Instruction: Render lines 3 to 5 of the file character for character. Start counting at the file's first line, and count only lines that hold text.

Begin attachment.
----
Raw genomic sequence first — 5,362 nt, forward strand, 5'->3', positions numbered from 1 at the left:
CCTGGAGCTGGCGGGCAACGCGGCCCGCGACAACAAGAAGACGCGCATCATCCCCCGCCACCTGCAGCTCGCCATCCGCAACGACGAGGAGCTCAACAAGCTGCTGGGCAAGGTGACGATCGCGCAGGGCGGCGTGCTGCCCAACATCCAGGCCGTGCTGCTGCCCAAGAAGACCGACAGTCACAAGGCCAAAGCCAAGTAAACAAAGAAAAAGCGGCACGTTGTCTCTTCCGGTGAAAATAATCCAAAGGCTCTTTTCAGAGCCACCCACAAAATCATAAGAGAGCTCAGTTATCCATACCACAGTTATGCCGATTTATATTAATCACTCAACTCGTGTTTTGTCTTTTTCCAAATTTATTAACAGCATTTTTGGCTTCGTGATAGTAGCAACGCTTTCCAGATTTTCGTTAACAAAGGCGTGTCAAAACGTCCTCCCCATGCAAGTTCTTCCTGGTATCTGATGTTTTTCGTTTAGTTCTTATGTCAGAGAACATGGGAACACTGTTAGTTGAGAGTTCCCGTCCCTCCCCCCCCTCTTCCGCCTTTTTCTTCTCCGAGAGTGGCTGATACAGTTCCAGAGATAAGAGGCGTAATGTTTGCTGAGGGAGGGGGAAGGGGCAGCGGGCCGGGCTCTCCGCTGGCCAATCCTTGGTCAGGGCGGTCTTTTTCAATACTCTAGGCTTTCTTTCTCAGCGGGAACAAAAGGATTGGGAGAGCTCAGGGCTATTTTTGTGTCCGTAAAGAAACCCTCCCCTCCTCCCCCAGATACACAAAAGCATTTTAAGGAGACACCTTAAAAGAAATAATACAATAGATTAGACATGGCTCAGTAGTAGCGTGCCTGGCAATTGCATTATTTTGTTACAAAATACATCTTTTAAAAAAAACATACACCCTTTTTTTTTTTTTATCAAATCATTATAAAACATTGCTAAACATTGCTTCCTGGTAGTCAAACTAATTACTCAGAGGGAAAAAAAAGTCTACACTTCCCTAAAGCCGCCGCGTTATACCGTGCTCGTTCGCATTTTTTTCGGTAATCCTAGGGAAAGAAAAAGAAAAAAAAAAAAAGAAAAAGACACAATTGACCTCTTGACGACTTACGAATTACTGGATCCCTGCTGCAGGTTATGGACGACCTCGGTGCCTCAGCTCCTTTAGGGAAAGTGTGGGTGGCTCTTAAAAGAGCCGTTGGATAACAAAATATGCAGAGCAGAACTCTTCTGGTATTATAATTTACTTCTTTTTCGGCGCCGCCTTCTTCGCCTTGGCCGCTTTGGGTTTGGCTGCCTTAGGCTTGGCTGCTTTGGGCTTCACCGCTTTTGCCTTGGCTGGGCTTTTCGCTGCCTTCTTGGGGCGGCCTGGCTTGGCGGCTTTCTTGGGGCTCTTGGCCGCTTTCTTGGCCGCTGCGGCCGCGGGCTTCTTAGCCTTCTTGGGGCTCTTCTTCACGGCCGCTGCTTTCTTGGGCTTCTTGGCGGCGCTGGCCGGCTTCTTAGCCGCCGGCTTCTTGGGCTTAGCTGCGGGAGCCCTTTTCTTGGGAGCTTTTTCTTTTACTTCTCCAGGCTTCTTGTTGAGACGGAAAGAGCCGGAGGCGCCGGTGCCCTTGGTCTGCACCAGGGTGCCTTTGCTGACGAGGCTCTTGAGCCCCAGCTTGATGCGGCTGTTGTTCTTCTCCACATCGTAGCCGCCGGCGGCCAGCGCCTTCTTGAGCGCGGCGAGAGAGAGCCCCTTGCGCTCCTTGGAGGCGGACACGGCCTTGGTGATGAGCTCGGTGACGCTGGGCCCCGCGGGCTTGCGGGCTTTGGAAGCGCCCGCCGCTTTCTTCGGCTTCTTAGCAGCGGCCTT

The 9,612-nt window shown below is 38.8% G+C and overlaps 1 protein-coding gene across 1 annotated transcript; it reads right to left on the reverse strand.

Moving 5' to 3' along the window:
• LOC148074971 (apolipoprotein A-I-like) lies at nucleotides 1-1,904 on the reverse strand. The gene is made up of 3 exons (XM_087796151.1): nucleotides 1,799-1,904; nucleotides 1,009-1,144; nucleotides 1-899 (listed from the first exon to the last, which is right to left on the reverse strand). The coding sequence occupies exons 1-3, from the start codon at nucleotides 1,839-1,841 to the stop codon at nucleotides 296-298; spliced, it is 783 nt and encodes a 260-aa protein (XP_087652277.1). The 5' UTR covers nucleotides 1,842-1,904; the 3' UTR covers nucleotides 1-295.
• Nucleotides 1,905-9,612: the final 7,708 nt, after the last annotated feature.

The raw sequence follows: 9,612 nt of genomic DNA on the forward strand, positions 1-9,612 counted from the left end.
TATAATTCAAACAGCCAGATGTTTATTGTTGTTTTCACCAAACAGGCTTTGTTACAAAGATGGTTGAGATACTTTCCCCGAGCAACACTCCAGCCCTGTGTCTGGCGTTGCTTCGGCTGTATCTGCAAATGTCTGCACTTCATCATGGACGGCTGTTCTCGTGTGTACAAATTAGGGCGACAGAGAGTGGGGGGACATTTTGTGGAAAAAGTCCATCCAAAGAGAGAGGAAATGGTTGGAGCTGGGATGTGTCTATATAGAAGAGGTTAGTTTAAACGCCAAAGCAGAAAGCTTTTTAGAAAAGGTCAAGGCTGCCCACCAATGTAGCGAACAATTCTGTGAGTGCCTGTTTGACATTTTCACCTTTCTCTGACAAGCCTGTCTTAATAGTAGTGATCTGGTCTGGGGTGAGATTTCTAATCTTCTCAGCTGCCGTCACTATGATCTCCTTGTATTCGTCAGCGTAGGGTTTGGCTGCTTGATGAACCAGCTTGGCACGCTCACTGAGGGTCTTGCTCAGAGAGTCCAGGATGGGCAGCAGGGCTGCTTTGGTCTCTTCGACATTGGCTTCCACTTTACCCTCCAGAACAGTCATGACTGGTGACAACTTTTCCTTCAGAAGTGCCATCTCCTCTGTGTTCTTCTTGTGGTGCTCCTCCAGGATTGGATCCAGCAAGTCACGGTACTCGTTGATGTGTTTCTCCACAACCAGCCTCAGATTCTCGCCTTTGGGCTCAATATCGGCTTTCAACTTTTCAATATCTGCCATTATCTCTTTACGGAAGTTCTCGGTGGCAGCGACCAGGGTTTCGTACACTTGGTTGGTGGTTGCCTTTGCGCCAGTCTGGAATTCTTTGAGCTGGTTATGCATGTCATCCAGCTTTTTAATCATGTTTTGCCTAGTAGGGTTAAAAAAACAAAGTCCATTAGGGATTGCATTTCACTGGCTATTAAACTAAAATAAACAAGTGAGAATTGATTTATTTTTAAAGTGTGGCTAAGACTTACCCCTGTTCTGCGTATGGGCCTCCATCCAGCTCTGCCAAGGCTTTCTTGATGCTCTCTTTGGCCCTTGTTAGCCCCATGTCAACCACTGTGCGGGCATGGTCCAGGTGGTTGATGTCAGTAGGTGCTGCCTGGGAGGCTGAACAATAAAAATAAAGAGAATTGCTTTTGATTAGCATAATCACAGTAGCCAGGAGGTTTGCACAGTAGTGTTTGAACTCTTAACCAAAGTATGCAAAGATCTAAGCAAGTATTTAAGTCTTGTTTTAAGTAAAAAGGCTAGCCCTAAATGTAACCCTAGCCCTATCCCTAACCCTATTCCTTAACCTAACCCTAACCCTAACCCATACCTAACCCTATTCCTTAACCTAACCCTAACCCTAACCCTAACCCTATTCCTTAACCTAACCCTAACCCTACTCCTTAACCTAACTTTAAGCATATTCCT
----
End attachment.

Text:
The 9,612-nt window shown below is 38.8% G+C and overlaps 1 protein-coding gene across 1 annotated transcript; it reads right to left on the reverse strand.

Moving 5' to 3' along the window:
• LOC148074971 (apolipoprotein A-I-like) lies at nucleotides 1-1,904 on the reverse strand. The gene is made up of 3 exons (XM_087796151.1): nucleotides 1,799-1,904; nucleotides 1,009-1,144; nucleotides 1-899 (listed from the first exon to the last, which is right to left on the reverse strand). The coding sequence occupies exons 1-3, from the start codon at nucleotides 1,839-1,841 to the stop codon at nucleotides 296-298; spliced, it is 783 nt and encodes a 260-aa protein (XP_087652277.1). The 5' UTR covers nucleotides 1,842-1,904; the 3' UTR covers nucleotides 1-295.